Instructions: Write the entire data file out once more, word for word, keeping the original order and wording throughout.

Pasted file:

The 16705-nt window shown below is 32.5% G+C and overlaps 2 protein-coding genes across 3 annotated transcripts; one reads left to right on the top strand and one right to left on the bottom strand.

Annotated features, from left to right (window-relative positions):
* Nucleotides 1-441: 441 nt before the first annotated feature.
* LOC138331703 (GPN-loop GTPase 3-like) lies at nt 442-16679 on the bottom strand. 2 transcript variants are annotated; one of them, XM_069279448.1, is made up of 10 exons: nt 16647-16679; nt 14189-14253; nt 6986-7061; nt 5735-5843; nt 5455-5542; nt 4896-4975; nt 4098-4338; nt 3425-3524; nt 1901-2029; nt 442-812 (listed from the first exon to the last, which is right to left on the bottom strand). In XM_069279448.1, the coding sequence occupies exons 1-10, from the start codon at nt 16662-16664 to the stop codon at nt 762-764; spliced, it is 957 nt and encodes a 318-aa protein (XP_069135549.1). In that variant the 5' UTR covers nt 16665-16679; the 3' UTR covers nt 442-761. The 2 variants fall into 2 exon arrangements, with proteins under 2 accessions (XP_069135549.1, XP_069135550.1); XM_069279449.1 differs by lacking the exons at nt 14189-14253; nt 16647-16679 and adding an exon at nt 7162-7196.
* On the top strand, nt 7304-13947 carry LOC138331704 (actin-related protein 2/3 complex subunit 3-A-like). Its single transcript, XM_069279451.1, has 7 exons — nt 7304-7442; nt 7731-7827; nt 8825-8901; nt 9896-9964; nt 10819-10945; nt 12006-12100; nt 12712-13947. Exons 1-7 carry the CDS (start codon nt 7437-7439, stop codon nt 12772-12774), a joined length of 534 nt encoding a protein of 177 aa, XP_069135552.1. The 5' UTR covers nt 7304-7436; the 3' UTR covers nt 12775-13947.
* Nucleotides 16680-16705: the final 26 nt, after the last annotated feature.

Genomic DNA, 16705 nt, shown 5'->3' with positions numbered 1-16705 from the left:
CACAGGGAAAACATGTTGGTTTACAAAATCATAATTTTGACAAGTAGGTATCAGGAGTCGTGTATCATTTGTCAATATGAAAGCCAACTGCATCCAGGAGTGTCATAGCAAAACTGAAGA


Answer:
The 16705-nt window shown below is 32.5% G+C and overlaps 2 protein-coding genes across 3 annotated transcripts; one reads left to right on the top strand and one right to left on the bottom strand.

Annotated features, from left to right (window-relative positions):
* Nucleotides 1-441: 441 nt before the first annotated feature.
* LOC138331703 (GPN-loop GTPase 3-like) lies at nt 442-16679 on the bottom strand. 2 transcript variants are annotated; one of them, XM_069279448.1, is made up of 10 exons: nt 16647-16679; nt 14189-14253; nt 6986-7061; nt 5735-5843; nt 5455-5542; nt 4896-4975; nt 4098-4338; nt 3425-3524; nt 1901-2029; nt 442-812 (listed from the first exon to the last, which is right to left on the bottom strand). In XM_069279448.1, the coding sequence occupies exons 1-10, from the start codon at nt 16662-16664 to the stop codon at nt 762-764; spliced, it is 957 nt and encodes a 318-aa protein (XP_069135549.1). In that variant the 5' UTR covers nt 16665-16679; the 3' UTR covers nt 442-761. The 2 variants fall into 2 exon arrangements, with proteins under 2 accessions (XP_069135549.1, XP_069135550.1); XM_069279449.1 differs by lacking the exons at nt 14189-14253; nt 16647-16679 and adding an exon at nt 7162-7196.
* On the top strand, nt 7304-13947 carry LOC138331704 (actin-related protein 2/3 complex subunit 3-A-like). Its single transcript, XM_069279451.1, has 7 exons — nt 7304-7442; nt 7731-7827; nt 8825-8901; nt 9896-9964; nt 10819-10945; nt 12006-12100; nt 12712-13947. Exons 1-7 carry the CDS (start codon nt 7437-7439, stop codon nt 12772-12774), a joined length of 534 nt encoding a protein of 177 aa, XP_069135552.1. The 5' UTR covers nt 7304-7436; the 3' UTR covers nt 12775-13947.
* Nucleotides 16680-16705: the final 26 nt, after the last annotated feature.

Genomic DNA, 16705 nt, shown 5'->3' with positions numbered 1-16705 from the left:
CACAGGGAAAACATGTTGGTTTACAAAATCATAATTTTGACAAGTAGGTATCAGGAGTCGTGTATCATTTGTCAATATGAAAGCCAACTGCATCCAGGAGTGTCATAGCAAAACTGAAGA